Two difficult weeks for President Obama have shaken the overwhelming confidence of his campaign in Chicago and of Democratic leaders in Washington, and prompted a depressing realization: This is, at best, 2004, not 1996. At worst it's 1992.What happened to all the hope and change? The rainbows and unicorns?
Democrats had taken comfort for months in the Republican Party's seeming inability to get behind Mitt Romney, Obama's healthy lead in the polls, and equally healthy job growth. And for a few, fleeting, moments, Democrats thought the election might just be easy. But Republican division appears to have been merely an artifact of primary politics, and Mitt Romney has proved a consistent, if unglamorous campaigner.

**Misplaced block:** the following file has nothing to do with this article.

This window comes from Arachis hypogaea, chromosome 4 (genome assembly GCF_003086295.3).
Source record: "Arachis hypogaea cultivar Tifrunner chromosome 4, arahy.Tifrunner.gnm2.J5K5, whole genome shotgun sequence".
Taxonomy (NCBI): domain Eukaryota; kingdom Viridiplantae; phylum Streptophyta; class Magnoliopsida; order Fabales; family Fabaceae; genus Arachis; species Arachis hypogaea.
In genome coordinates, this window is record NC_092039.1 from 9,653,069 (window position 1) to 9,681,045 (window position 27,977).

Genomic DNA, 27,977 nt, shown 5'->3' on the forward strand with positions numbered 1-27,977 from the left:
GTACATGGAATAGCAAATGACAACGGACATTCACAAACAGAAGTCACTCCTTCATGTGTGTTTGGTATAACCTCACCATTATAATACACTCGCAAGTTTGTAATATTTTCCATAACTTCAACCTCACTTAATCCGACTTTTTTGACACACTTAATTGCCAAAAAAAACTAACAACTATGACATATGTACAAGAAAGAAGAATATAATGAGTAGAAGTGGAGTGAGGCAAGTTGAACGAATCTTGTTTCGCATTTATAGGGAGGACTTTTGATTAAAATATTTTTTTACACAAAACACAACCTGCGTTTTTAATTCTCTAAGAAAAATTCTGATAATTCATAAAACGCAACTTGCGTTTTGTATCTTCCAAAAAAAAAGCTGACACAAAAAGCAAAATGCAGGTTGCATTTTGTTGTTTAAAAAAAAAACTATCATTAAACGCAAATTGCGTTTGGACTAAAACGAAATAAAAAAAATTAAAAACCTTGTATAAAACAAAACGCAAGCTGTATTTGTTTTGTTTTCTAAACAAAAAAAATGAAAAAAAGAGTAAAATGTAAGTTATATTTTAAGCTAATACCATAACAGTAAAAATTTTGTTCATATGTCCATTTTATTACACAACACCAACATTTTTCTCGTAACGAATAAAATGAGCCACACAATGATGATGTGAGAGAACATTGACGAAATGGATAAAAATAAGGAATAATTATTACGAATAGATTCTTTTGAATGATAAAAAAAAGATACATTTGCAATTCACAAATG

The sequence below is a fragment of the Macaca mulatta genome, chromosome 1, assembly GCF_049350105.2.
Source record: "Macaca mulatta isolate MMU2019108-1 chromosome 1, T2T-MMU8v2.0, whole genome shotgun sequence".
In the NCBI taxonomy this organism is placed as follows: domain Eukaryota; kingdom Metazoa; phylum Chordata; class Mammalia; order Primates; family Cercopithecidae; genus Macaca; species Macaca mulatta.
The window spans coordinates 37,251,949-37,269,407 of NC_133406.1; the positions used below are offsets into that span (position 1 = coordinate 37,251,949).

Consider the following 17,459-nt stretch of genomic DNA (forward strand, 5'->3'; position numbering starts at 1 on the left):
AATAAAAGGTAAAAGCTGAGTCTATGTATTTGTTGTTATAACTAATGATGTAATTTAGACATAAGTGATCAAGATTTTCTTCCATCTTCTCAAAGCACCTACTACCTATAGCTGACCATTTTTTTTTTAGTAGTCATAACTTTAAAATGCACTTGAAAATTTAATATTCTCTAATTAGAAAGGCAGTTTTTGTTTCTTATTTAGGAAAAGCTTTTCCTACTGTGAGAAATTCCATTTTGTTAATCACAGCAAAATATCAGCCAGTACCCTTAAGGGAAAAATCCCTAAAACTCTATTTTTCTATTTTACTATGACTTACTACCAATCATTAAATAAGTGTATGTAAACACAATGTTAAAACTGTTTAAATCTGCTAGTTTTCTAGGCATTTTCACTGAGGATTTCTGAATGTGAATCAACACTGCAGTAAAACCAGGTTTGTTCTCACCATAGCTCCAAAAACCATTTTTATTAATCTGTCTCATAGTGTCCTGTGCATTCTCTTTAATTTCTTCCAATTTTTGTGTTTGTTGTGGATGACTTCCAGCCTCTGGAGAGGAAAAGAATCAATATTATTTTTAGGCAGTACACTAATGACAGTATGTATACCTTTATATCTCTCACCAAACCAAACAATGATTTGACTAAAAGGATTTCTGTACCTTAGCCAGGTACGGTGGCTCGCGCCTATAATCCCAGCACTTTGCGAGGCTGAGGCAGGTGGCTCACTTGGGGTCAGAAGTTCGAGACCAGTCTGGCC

And this week, amid poor economic indicators and continuing voter frustration, Democrats returned to the harsh reality that this election is going to be anything but a walk in the park.
"There was this sense maybe a month or two ago that Obama was really riding high - that he had gotten his base behind him and the economy was doing better and it had this Clinton vs. Bob Dole 1996 feeling - that he was going to cruise," said one 2008 Obama aide who does not work for this year's campaign. "And now it feels like it's going to be really tough - a 2004 race."
Indeed the campaign is shaping up to be a close-combat battle for one percent of swing voters in a few hundred precincts across three or four states.
Bottom line: The mind-numbed robots that voted for Obama just because they wanted to be part of history have realized that being part of Obama's history sucks.